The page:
PintShop – a preview


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I have long bemoaned the lack of a good “craft beer” venue in Cambridge. The terminology is contentious – but what the hell, “craft” is a movement and a vibe and essentially undefinable. Maybe I should pointlessly write about what “craft” means to me some time, or maybe not. Anyway – what it isn’t is something we have in Cambridge. Perhaps until now…

Do not read me wrong – we have some excellent pubs serving excellent beer, some have even made a foray into having a bit of a “craft” note to their beer lineup. But none of them are “craft” at their core – and they don’t need to be, I love them as they are. I don’t want the places we have to change – I want something new brought into the mix. It is an ineffable feel combining time and place that embodies my experience of craft. Cambridge’s collective diverse-beer loving hearts were raised as the news of a “Cambridge Tap” some time ago, but those plans were never to come to fruition resulting in a collective *sigh*. We have had some small hopes for other venues that turned out to be … not quite right, though respectable in their own ways.  I’m not besmirching our local breweries either – I feel some of them would be right at home in the context of a craft venue, which in my mind should be accepting of good beer regardless of style or form.

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Now, however – an introduction to PintShop. It appears to me that we may finally have our first modern/new-wave/craft beer venue in Cambridge. On the 31st of October Kat, Colin, and myself attended the PintShop pre-opening gig. Free beer and nibbles – who’d turn that down? The site is central, in a foodie area that lacks a decent pub. Neighbours include your typical McHighstreet chain joints: Zizi, Carluccio’s, Jamie’s plus some local gems like the Cambridge Chop House and of course the retail Mecca of the McGrandArcade. Nearly all places I have no interest in, this is a part of town I walk through to get to places, rarely do I linger. Also nearby are excellent arts venues – the Corn Exchange and Arts Theatre – places I sadly don’t know well, but feel I should make the time to know better. In essence: location is spot-on, a much needed indy addition to the food & drink options in the immediate vicinity.

There are decent pubs, by my reckoning, within a 10 minute walk: The Mill, The Maypole, and The Cambridge Brew House. All good places that were on my North Herts CAMRA Cambridge Pub Ramble. Check that map, note the void that is the town centre. PintShop would have fit into this neatly between the Mill and the Maypole.

So – location is all very well, what about the venue. Compared to any other drinking venue I frequent it is a right rabbit warren, and I love it. Walk in the front door and you’re greeted by a passage – signposted forward for dining and left for the bar. At the far end of the passage: stairs. Turn left into the bar, of course. Decoration is minimalist and chunky, exposed black electrics on pale shades of cream and green, varnished parquetry flooring. A crackled enamel bar top with industrial looking bronze keg fonts and a prominent beer-list blackboard with all the details you need to decide on a drink. The fonts themselves have no place for badges – I don’t know if this’ll be a permanent arrangement, but if it is I think I like it. (Breweries with snazzy branding might be less enamoured – and customers may be initially befuddled.) Cask hand-pumps are not immediately in evidence as they are tucked around the other side of a pillar in a snug little back-bar area that I can see myself taking up residence in. Anyway, cask junkies need not fret – both styles of beer dispense are well catered for.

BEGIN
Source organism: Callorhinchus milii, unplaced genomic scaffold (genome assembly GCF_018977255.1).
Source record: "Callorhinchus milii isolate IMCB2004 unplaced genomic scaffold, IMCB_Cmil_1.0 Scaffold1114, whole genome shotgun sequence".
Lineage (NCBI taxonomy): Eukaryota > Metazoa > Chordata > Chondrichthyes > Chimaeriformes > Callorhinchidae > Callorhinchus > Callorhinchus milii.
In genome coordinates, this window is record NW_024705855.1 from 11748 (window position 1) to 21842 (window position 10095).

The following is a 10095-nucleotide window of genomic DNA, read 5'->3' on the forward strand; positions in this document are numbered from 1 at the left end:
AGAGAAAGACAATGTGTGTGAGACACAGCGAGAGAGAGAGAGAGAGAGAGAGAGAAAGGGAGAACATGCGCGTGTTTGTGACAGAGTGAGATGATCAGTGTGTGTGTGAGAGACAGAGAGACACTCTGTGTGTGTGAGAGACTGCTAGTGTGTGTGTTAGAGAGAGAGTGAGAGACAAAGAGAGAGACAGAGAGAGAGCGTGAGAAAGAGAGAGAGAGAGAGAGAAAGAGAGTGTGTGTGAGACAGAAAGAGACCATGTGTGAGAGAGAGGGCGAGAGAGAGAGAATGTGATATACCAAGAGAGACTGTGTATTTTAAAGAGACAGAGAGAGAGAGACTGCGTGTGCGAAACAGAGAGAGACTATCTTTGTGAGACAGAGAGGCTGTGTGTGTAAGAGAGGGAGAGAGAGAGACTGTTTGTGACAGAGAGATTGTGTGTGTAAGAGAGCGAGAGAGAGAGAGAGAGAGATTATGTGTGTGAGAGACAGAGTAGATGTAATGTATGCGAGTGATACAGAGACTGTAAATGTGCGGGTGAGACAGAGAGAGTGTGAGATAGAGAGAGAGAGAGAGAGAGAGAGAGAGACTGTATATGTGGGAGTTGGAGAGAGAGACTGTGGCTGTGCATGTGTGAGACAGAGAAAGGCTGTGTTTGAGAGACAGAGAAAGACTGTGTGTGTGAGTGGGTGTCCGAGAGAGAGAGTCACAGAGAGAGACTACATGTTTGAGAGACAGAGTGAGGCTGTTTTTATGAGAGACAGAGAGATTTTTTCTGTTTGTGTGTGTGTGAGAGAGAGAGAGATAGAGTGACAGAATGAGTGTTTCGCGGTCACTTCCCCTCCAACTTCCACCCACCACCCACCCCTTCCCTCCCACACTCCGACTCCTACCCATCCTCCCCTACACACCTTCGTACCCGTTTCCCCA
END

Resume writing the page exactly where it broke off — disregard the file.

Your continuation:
Cask Bar

Cask Bar

Keg Fonts

Keg Fonts

Has Bean sighting!

Has Bean sighting!

Moving through the cask bar and out of the bar area, turning left down the passage takes you to a dining area on the right, a retro-chic layout of tables and seating, opposite all this a service room. Look and feel is consistent throughout – stark black lines of electrical fittings standing out. The service area houses shiny stainless dumb-waiter hatches, appliances and coffee paraphernalia, bags of HasBean in evidence – hurrah! The passage continues past these and hooks a right to lead to the rear patio. A newly paved space surrounded by high building walls with sky overhead. I hope there are some summer barbecue plans in mind.